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Down With Grammar Snobs!

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It’s time to declare war on grammar snobs. They are both annoying and wrong:

The grammatical rules invoked by pedants aren’t real rules of grammar at all. They are, at best, just stylistic conventions: An example would be the use of a double negative (I can’t get no satisfaction). It makes complete grammatical sense, as an intensifier. It’s just a convention that we don’t use double negatives of that form in Standard English.

Some other pedantic stipulations are destructive pieces of folklore, like the belief that it is wrong to split an infinitive or to end a sentence with a preposition. We should be entirely relaxed about that sort of choice. Why worry, as some pedants do, about whether to write “firstly” or “first” when you begin a list of points? Either is correct.

The range of legitimate variation is wider than you would imagine. Yes, you may use “hopefully” as an adverb modifying an entire sentence; and you may use “they” as a singular generic pronoun; and you may say “between you and I.” The pedants’ prohibitions on constructions like these are not supported by the evidence of general usage.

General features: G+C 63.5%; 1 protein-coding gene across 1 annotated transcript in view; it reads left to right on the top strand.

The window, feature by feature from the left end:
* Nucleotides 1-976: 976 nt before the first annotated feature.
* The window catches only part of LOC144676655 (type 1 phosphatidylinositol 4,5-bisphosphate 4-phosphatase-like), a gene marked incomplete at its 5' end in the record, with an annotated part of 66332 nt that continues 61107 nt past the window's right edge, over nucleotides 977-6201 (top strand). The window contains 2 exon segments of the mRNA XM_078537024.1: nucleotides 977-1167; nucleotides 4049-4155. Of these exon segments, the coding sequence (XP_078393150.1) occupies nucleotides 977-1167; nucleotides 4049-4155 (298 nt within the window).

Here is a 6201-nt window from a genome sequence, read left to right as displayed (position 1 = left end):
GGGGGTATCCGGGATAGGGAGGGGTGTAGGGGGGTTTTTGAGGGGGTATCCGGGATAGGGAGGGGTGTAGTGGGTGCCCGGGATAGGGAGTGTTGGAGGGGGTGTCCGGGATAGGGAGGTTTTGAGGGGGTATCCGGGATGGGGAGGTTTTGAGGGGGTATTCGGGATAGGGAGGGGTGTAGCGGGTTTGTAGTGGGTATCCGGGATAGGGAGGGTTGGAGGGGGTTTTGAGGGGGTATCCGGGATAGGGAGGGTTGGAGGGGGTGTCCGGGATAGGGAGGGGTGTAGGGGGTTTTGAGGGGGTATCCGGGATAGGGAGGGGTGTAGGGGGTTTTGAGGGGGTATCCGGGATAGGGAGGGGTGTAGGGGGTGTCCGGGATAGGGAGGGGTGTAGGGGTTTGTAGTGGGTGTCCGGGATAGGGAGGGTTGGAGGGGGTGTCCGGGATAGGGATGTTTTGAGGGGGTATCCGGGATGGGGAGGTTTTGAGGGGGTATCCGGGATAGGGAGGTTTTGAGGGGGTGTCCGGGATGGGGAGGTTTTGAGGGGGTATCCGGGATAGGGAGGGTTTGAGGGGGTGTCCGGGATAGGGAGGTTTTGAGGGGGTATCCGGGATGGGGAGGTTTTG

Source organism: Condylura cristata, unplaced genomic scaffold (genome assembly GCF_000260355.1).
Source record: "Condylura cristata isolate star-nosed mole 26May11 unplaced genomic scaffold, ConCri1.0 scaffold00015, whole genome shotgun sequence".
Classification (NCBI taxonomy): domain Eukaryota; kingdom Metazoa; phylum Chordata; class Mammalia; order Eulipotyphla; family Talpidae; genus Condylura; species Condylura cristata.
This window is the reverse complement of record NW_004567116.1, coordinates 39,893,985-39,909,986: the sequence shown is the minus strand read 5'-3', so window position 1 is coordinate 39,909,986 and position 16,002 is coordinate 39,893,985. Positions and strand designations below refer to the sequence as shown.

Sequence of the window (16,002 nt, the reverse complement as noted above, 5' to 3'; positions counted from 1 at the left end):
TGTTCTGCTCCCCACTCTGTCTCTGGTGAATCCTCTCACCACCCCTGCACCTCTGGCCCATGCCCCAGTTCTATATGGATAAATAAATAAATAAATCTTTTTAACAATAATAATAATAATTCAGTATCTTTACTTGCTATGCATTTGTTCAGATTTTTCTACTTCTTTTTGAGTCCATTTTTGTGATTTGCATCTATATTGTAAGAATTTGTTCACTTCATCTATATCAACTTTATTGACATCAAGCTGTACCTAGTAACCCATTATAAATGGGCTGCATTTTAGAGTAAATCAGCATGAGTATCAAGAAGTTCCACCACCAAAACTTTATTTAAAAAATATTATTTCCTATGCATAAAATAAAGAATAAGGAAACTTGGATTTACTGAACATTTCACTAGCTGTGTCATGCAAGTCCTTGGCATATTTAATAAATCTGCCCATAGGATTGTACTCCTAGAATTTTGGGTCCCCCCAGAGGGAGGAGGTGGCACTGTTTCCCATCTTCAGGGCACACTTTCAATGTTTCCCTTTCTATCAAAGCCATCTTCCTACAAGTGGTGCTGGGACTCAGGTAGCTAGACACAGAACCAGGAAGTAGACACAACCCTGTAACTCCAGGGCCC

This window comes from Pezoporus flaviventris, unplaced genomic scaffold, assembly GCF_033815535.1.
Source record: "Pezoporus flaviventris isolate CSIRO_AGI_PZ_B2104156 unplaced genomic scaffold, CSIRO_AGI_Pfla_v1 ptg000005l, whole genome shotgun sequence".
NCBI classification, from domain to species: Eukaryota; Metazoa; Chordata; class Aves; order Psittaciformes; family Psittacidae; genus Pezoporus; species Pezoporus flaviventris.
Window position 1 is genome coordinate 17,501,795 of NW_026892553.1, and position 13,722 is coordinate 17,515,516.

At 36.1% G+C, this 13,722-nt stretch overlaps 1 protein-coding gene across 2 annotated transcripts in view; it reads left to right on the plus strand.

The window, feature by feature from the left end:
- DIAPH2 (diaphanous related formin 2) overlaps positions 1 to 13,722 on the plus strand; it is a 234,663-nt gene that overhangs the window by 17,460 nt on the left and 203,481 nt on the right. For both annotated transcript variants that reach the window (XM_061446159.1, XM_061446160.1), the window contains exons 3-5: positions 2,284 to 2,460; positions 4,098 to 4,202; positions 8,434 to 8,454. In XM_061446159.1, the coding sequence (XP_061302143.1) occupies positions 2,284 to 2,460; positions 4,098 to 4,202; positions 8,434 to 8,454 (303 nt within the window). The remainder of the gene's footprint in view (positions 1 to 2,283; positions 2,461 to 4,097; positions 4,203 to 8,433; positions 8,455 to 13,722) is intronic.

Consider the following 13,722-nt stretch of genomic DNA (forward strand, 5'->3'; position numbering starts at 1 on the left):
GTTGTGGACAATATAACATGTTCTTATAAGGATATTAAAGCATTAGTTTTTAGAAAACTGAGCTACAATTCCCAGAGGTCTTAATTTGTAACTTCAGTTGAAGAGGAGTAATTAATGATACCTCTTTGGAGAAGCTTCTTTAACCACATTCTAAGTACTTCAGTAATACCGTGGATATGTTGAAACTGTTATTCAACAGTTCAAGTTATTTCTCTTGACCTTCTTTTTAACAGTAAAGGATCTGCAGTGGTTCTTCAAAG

Pedantry is poor manners, certainly, but also poor scholarship. If someone tells you that you “can’t” write something, ask them why not. Rarely will they have an answer that makes grammatical sense; it is probably just a superstition that they have carried around with them for years.

This is followed with a history of grammar snobbery that should make any grammar snob think twice about the “rules” they believe in.

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  • Scott P.

    Agreed. Grammar rules no course make sense of.

    • NonyNony

      Note that he says “grammar rules invoked by pedants”.

      Though I guess you just proved him wrong by being a pedant invoking a grammar rule he wasn’t thinking of. Well done sir!

      • cleek

        “Pedantry is greater accuracy than the case requires.”

        — Geoffrey Madan

        • Bruce B.

          Pedantry is more precision than required; it may or may not be any more accurate.